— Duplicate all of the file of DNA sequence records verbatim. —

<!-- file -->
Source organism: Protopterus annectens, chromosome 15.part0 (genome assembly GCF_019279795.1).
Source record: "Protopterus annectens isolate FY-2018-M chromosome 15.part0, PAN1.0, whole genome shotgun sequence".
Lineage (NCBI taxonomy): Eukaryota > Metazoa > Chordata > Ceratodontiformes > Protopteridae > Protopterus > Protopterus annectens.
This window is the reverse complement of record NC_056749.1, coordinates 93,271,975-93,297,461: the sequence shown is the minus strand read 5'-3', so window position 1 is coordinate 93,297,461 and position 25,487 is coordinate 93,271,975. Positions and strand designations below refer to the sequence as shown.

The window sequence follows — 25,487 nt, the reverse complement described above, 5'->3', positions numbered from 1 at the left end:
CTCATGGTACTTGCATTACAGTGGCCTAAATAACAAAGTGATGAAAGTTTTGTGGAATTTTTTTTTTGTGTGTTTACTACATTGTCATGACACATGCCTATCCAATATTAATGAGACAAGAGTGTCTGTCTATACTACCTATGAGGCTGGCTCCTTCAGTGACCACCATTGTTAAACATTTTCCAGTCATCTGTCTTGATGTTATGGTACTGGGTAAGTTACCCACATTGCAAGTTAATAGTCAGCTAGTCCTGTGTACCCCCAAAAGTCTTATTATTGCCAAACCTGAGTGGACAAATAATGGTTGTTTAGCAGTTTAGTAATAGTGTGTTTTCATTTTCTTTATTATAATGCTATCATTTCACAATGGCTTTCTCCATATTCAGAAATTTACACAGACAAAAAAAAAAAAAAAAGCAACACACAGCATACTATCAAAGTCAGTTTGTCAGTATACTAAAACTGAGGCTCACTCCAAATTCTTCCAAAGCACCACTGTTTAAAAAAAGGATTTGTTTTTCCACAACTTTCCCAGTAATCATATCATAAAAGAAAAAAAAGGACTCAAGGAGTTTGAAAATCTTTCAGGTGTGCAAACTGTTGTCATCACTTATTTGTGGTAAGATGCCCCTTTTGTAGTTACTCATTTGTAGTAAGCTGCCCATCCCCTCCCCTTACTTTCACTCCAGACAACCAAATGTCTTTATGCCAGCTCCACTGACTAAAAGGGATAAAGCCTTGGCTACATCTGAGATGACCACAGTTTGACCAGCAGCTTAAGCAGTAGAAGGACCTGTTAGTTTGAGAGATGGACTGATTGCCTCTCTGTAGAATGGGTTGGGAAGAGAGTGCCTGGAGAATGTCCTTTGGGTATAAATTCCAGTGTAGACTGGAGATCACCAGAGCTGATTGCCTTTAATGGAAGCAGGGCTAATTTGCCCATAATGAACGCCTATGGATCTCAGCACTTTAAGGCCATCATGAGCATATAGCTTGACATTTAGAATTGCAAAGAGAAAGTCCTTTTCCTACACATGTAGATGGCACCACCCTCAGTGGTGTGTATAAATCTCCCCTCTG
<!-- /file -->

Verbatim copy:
Source organism: Protopterus annectens, chromosome 15.part0 (genome assembly GCF_019279795.1).
Source record: "Protopterus annectens isolate FY-2018-M chromosome 15.part0, PAN1.0, whole genome shotgun sequence".
Lineage (NCBI taxonomy): Eukaryota > Metazoa > Chordata > Ceratodontiformes > Protopteridae > Protopterus > Protopterus annectens.
This window is the reverse complement of record NC_056749.1, coordinates 93,271,975-93,297,461: the sequence shown is the minus strand read 5'-3', so window position 1 is coordinate 93,297,461 and position 25,487 is coordinate 93,271,975. Positions and strand designations below refer to the sequence as shown.

The window sequence follows — 25,487 nt, the reverse complement described above, 5'->3', positions numbered from 1 at the left end:
CTCATGGTACTTGCATTACAGTGGCCTAAATAACAAAGTGATGAAAGTTTTGTGGAATTTTTTTTTTGTGTGTTTACTACATTGTCATGACACATGCCTATCCAATATTAATGAGACAAGAGTGTCTGTCTATACTACCTATGAGGCTGGCTCCTTCAGTGACCACCATTGTTAAACATTTTCCAGTCATCTGTCTTGATGTTATGGTACTGGGTAAGTTACCCACATTGCAAGTTAATAGTCAGCTAGTCCTGTGTACCCCCAAAAGTCTTATTATTGCCAAACCTGAGTGGACAAATAATGGTTGTTTAGCAGTTTAGTAATAGTGTGTTTTCATTTTCTTTATTATAATGCTATCATTTCACAATGGCTTTCTCCATATTCAGAAATTTACACAGACAAAAAAAAAAAAAAAAGCAACACACAGCATACTATCAAAGTCAGTTTGTCAGTATACTAAAACTGAGGCTCACTCCAAATTCTTCCAAAGCACCACTGTTTAAAAAAAGGATTTGTTTTTCCACAACTTTCCCAGTAATCATATCATAAAAGAAAAAAAAGGACTCAAGGAGTTTGAAAATCTTTCAGGTGTGCAAACTGTTGTCATCACTTATTTGTGGTAAGATGCCCCTTTTGTAGTTACTCATTTGTAGTAAGCTGCCCATCCCCTCCCCTTACTTTCACTCCAGACAACCAAATGTCTTTATGCCAGCTCCACTGACTAAAAGGGATAAAGCCTTGGCTACATCTGAGATGACCACAGTTTGACCAGCAGCTTAAGCAGTAGAAGGACCTGTTAGTTTGAGAGATGGACTGATTGCCTCTCTGTAGAATGGGTTGGGAAGAGAGTGCCTGGAGAATGTCCTTTGGGTATAAATTCCAGTGTAGACTGGAGATCACCAGAGCTGATTGCCTTTAATGGAAGCAGGGCTAATTTGCCCATAATGAACGCCTATGGATCTCAGCACTTTAAGGCCATCATGAGCATATAGCTTGACATTTAGAATTGCAAAGAGAAAGTCCTTTTCCTACACATGTAGATGGCACCACCCTCAGTGGTGTGTATAAATCTCCCCTCTG